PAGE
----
STUDY: Men Age Faster Than Women

Men age faster than woman — and by their 50s, male bodies are as much as four biological years older than females of the same age, a study published in “The Journals of Gerontology: Series A” found. The gap is apparently evident in younger men and already exists in men in their 20s. Researchers conducted a “rare study design,” comparing how rapidly men and women in opposite-sex twin pairings aged.

They were grouped into younger (21 to 42 years) and older (50 to 76 years), finding in most groups that the male sibling was approximately one year biologically older than his female counterpart.

To measure their biological ages, scientists used several epigenetic clocks.

Epigenetic clocks use algorithms to calculate and provide an estimate for biological age in years using DNA methylation levels from a blood sample.

“These pairs have grown in the same environment and share half of their genes. The difference may be explained, for example, by sex differences in genetic factors and the beneficial effects of the female sex hormone estrogen on health,” Anna Kankaanpää, doctoral researcher at the Gerontology Research Center and the Faculty of Sport and Health Sciences said.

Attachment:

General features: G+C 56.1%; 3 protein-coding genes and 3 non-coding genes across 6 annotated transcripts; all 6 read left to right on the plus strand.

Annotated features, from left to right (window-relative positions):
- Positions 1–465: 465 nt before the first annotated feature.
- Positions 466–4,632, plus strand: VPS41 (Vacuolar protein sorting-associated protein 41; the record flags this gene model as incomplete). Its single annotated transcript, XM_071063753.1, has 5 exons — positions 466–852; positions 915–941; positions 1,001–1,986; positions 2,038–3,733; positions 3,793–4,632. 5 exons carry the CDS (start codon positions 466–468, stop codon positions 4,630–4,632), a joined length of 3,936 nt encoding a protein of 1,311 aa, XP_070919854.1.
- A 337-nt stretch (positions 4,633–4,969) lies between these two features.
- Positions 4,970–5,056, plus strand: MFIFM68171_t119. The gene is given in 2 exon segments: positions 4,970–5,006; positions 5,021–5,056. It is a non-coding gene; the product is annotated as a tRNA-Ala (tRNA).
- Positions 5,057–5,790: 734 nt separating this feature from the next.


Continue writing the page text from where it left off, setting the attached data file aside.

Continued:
The participants’ general health — such as their body mass index, levels of smoking and drinking and how active they are — were also assessed, and are factors that may affect the speed of their aging.

“We observed a sex difference in aging pace, which was not explained by lifestyle-related factors,” Kankaanpää said.


Despite an aging gap between the genders, it has reportedly reduced over time, with researchers claiming this is due to men’s smoking rates declining.

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